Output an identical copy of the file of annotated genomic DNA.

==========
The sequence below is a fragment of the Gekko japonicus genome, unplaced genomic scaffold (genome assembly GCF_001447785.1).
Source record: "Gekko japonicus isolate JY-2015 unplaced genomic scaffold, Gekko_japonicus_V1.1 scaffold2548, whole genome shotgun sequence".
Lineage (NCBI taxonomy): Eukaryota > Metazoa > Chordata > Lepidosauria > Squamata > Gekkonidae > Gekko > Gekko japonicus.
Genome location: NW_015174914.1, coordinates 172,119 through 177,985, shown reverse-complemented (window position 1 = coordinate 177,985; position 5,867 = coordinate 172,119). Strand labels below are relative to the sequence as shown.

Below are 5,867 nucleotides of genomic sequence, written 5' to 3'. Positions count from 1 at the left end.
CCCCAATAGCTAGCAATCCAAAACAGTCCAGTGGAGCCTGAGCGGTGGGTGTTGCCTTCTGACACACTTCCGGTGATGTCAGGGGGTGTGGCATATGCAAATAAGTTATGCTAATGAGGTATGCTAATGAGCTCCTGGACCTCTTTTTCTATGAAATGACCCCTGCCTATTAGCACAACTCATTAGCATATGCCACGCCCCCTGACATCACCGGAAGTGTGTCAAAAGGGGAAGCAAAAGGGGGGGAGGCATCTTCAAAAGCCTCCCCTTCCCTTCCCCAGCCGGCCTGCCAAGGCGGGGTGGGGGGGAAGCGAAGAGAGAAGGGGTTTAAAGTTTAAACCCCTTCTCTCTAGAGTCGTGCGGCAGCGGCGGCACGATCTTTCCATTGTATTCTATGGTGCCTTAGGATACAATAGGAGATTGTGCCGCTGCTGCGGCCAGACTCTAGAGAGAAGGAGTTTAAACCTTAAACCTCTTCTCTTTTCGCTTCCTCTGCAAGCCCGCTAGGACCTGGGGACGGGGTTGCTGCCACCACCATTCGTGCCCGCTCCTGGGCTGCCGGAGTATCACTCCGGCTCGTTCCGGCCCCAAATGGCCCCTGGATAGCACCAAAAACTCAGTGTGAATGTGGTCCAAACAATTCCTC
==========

The sequence below is a fragment of the Gekko japonicus genome, unplaced genomic scaffold (genome assembly GCF_001447785.1).
Source record: "Gekko japonicus isolate JY-2015 unplaced genomic scaffold, Gekko_japonicus_V1.1 scaffold2548, whole genome shotgun sequence".
Lineage (NCBI taxonomy): Eukaryota > Metazoa > Chordata > Lepidosauria > Squamata > Gekkonidae > Gekko > Gekko japonicus.
Genome location: NW_015174914.1, coordinates 172,119 through 177,985, shown reverse-complemented (window position 1 = coordinate 177,985; position 5,867 = coordinate 172,119). Strand labels below are relative to the sequence as shown.

Below are 5,867 nucleotides of genomic sequence, written 5' to 3'. Positions count from 1 at the left end.
CCCCAATAGCTAGCAATCCAAAACAGTCCAGTGGAGCCTGAGCGGTGGGTGTTGCCTTCTGACACACTTCCGGTGATGTCAGGGGGTGTGGCATATGCAAATAAGTTATGCTAATGAGGTATGCTAATGAGCTCCTGGACCTCTTTTTCTATGAAATGACCCCTGCCTATTAGCACAACTCATTAGCATATGCCACGCCCCCTGACATCACCGGAAGTGTGTCAAAAGGGGAAGCAAAAGGGGGGGAGGCATCTTCAAAAGCCTCCCCTTCCCTTCCCCAGCCGGCCTGCCAAGGCGGGGTGGGGGGGAAGCGAAGAGAGAAGGGGTTTAAAGTTTAAACCCCTTCTCTCTAGAGTCGTGCGGCAGCGGCGGCACGATCTTTCCATTGTATTCTATGGTGCCTTAGGATACAATAGGAGATTGTGCCGCTGCTGCGGCCAGACTCTAGAGAGAAGGAGTTTAAACCTTAAACCTCTTCTCTTTTCGCTTCCTCTGCAAGCCCGCTAGGACCTGGGGACGGGGTTGCTGCCACCACCATTCGTGCCCGCTCCTGGGCTGCCGGAGTATCACTCCGGCTCGTTCCGGCCCCAAATGGCCCCTGGATAGCACCAAAAACTCAGTGTGAATGTGGTCCAAACAATTCCTC